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Thursday, 1 March, 2001, 15:06 GMT
Formula One battle hots up
Finnish Formula One driver Mika Hakinen
Kirch to play a dominant role in Formula One
The financially troubled German broadcaster EM.TV and its rescuer, the Kirch media group, have tried to take control of Formula One, one of the world's biggest broadcast events.

Hours before the deadline, EM.TV exercised its option to buy a further 25% of SLEC - the holding company that owns the all important broadcast rights to F1 - lifting its stake to 75%.

The move was expected but has already been opposed by the car makers involved in racing and Bernie Ecclestone who retains 25% of SLEC.

Kirch now has 30 days to finance EM.TV's $1bn purchased of the 25% stake or face a compensation suit from SLEC.

Veto threatened

If the sum is paid, the International Automobile Association (FIA) is expected to recommend the cancellation of SLEC's broadcast rights when it meets on March 22.

The veto by the FIA, which it claims to protect the best interests of Formula One, would make SLEC effectively worthless.

With either outcome it looks increasingly likely Kirch will be left with a huge but worthless investment.

Daimlers' dilemma

DaimlerChrysler has said it would meet with other car makers and Bernie Ecclestone on Friday to scupper the takeover by Kirch.

If the FIA scrapped Slecs broadcast rights, it could then licence them to another company, widely expected to be a joint-venture between Ecclestone and the car makers.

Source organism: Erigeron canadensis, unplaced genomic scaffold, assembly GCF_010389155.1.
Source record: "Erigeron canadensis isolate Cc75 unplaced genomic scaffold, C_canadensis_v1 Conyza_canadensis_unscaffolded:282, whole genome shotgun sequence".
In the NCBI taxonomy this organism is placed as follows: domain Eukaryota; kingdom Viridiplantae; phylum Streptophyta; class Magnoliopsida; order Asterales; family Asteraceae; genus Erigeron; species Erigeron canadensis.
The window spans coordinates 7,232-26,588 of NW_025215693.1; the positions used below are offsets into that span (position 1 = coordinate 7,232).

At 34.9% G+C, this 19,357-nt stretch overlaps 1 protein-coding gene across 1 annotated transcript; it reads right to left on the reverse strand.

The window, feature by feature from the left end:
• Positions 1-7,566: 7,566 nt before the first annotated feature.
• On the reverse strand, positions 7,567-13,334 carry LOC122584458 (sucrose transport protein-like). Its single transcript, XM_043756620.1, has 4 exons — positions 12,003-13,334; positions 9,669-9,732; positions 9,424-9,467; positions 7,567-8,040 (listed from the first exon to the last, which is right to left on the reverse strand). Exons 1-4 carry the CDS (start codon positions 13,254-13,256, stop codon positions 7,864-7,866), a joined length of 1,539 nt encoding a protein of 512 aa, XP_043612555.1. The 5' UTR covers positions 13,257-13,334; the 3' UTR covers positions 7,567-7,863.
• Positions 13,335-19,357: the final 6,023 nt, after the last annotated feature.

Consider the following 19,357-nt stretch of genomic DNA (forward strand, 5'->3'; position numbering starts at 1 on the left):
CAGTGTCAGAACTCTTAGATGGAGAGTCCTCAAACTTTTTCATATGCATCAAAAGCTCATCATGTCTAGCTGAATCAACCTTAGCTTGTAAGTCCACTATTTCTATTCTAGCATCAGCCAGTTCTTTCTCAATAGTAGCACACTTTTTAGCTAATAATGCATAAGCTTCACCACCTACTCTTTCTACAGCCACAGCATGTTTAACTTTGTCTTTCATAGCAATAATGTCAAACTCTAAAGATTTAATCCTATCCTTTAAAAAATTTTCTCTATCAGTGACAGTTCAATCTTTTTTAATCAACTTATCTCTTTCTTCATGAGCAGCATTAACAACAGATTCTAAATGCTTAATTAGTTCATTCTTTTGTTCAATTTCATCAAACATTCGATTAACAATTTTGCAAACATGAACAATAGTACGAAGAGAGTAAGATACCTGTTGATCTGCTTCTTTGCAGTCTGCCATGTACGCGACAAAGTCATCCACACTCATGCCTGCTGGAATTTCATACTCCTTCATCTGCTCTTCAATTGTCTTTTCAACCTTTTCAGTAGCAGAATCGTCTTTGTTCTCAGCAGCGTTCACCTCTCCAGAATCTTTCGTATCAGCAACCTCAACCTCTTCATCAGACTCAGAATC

Juergen Hubbert, member of Mercedes Benz management board
Hubbert: "If Kirch has 75%... that's the end of Formula One"
DaimlerChrysler board member Juergen Hubbert said last Tuesday at the Geneva Motor Show the car makers want "to have nothing to do" with the German media company.

"If Kirch has 75% then that is the end of Formula One," said Mr Hubbert.

Later, he said, "I am totally unhappy with the situation... we want a third of Formula One."

The other car makers are Ford via Jaguar F1, Renault via Benetton, Fiat via Ferrari and DaimlerChrysler via Mercedes-McLaren. They invest hundreds of millions of dollars a year in the sporting event.

Their concern is that F1 will only be shown on subscription-based television, depriving them of the exposure of free-to-air broadcasts.

Option expires

EM.TV already held 50% of SLEC through a wholly owned unit called Speed with an option to buy another 25%.

The film and television company ran into financial difficulties after an aggressive acquisition programme last year, which included F1 and the Muppets, leaving it with huge debts.

Access to F1 racing is said to be a key factor driving Kirch's motivation to bail-out EM.TV.

Through Kirch's rescue of EM.TV, it acquire a 49% stake in Speed, which would give the German company an indirect stake of 36.75% in SLEC after EM.TV option was completed.

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See also:

27 Feb 01 | Business
Car makers may bid for F1
16 Feb 01 | Business
EM.TV rescue deal wobbles
06 Feb 01 | Business
Ecclestone may lose F1 rights
04 Dec 00 | Business
Joint F1 owner struggles
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